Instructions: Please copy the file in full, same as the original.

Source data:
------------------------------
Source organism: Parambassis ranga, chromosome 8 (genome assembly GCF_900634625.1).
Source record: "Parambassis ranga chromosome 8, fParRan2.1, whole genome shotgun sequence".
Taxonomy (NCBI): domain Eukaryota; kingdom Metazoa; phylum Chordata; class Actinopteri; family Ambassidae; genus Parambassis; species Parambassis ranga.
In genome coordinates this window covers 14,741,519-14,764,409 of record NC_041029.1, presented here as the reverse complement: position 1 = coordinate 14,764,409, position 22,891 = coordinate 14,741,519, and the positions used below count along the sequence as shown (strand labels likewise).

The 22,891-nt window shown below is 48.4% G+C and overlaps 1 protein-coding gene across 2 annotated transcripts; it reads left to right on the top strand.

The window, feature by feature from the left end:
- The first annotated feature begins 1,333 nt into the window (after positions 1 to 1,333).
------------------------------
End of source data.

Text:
Source organism: Parambassis ranga, chromosome 8 (genome assembly GCF_900634625.1).
Source record: "Parambassis ranga chromosome 8, fParRan2.1, whole genome shotgun sequence".
Taxonomy (NCBI): domain Eukaryota; kingdom Metazoa; phylum Chordata; class Actinopteri; family Ambassidae; genus Parambassis; species Parambassis ranga.
In genome coordinates this window covers 14,741,519-14,764,409 of record NC_041029.1, presented here as the reverse complement: position 1 = coordinate 14,764,409, position 22,891 = coordinate 14,741,519, and the positions used below count along the sequence as shown (strand labels likewise).

The 22,891-nt window shown below is 48.4% G+C and overlaps 1 protein-coding gene across 2 annotated transcripts; it reads left to right on the top strand.

The window, feature by feature from the left end:
- The first annotated feature begins 1,333 nt into the window (after positions 1 to 1,333).